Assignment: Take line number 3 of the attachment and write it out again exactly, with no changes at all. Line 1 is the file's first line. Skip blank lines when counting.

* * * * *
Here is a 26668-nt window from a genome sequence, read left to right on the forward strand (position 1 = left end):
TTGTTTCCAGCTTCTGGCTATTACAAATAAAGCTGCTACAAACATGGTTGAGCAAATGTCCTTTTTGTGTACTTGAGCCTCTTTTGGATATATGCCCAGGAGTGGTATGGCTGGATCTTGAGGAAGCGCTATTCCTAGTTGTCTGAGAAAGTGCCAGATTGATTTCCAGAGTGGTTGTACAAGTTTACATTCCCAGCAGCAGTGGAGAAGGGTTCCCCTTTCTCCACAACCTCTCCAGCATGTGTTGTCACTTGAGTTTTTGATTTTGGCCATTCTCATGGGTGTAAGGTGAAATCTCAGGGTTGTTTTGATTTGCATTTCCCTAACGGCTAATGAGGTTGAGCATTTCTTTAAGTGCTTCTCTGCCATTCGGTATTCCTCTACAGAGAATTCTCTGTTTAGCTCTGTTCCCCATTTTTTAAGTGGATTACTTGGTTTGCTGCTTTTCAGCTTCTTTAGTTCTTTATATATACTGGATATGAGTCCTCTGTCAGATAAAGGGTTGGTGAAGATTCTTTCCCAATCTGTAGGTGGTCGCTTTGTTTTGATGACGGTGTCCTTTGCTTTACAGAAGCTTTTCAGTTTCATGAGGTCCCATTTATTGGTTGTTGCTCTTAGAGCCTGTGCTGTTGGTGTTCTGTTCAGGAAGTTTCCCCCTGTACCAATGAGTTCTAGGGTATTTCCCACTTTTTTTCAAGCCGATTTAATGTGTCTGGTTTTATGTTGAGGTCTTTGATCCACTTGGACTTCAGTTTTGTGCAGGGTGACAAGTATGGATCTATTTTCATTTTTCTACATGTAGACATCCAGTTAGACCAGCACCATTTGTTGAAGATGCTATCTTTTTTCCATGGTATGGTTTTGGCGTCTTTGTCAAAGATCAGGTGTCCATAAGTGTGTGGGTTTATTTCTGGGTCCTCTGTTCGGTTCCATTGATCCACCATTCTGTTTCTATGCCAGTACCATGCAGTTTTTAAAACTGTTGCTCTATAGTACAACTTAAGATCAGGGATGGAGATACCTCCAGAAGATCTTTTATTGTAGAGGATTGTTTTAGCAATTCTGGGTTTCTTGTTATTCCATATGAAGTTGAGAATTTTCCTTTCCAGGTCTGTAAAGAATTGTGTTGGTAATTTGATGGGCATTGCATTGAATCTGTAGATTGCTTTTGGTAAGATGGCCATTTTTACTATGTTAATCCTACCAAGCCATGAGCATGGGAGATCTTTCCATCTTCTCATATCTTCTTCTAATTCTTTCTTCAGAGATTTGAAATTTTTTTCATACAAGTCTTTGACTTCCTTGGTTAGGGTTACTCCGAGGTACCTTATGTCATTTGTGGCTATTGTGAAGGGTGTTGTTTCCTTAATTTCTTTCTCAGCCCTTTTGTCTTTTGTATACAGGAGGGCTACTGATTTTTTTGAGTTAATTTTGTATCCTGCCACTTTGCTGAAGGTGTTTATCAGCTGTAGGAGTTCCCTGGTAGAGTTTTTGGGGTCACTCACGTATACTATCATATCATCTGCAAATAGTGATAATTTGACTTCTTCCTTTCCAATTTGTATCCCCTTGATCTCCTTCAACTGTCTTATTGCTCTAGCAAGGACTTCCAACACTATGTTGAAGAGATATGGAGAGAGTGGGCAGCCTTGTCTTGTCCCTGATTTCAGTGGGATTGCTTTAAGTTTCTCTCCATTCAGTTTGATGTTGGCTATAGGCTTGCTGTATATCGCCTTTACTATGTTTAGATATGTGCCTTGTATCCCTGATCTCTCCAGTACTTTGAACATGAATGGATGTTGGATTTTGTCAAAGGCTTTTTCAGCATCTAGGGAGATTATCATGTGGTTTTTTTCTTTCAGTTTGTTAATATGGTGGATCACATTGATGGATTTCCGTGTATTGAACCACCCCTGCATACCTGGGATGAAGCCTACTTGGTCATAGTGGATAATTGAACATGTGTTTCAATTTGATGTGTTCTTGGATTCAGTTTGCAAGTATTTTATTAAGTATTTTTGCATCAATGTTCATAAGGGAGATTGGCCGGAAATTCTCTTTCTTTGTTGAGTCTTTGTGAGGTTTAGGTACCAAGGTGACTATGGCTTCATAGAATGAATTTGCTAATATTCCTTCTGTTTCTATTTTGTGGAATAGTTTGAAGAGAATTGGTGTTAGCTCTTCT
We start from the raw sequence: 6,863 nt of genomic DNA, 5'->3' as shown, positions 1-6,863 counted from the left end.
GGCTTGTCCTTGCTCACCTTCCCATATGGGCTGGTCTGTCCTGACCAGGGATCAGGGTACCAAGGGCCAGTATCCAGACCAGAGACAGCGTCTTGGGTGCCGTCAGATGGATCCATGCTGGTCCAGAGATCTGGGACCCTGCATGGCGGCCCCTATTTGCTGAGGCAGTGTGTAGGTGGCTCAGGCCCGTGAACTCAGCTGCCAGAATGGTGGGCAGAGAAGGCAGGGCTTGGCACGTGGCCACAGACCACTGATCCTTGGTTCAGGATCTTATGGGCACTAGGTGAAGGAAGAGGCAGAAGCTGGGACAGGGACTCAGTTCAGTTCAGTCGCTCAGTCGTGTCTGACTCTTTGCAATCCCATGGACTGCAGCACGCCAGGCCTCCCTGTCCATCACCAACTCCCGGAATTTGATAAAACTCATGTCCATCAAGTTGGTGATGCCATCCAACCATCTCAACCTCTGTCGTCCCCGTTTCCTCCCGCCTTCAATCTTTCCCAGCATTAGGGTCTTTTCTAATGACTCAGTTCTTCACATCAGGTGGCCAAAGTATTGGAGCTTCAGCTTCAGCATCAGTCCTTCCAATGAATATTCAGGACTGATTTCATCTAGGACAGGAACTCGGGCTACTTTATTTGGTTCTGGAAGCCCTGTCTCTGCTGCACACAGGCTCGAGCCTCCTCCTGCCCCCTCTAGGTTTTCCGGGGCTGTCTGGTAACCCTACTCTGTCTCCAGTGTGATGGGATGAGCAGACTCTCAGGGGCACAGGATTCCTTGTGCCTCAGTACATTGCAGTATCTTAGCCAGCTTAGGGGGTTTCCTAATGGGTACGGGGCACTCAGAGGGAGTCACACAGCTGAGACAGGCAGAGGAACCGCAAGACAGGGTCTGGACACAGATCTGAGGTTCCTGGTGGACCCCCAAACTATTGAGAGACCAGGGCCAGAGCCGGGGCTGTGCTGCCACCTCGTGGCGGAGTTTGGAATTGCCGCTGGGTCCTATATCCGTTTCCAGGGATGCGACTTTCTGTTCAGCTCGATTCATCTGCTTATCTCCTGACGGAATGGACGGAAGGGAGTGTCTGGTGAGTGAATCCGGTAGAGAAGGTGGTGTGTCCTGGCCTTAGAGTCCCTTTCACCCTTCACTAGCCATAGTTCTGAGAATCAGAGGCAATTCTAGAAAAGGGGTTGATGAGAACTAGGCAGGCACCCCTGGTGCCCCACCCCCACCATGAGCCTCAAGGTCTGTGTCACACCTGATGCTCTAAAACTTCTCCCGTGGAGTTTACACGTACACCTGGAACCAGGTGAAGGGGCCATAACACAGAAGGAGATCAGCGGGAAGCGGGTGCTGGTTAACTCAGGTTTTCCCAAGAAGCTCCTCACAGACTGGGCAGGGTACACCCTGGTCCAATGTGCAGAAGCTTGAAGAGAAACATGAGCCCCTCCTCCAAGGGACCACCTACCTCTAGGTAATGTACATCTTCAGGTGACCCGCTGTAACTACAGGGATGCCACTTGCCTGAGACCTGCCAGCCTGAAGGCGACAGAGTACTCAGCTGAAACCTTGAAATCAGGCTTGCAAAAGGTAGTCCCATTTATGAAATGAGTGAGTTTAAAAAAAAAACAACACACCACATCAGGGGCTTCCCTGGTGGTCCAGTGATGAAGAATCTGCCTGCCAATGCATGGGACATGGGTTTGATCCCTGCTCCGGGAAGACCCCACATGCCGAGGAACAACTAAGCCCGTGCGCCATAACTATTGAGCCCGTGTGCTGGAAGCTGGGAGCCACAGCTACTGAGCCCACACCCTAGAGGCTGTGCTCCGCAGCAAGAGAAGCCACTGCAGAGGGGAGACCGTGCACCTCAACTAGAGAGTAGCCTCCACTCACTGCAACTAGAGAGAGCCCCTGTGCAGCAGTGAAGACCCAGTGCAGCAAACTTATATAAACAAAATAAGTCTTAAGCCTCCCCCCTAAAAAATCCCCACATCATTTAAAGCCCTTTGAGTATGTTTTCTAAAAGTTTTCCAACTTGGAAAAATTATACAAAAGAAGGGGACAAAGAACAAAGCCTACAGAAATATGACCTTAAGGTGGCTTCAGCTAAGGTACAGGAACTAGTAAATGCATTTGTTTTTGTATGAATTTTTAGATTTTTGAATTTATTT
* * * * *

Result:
We start from the raw sequence: 6,863 nt of genomic DNA, 5'->3' as shown, positions 1-6,863 counted from the left end.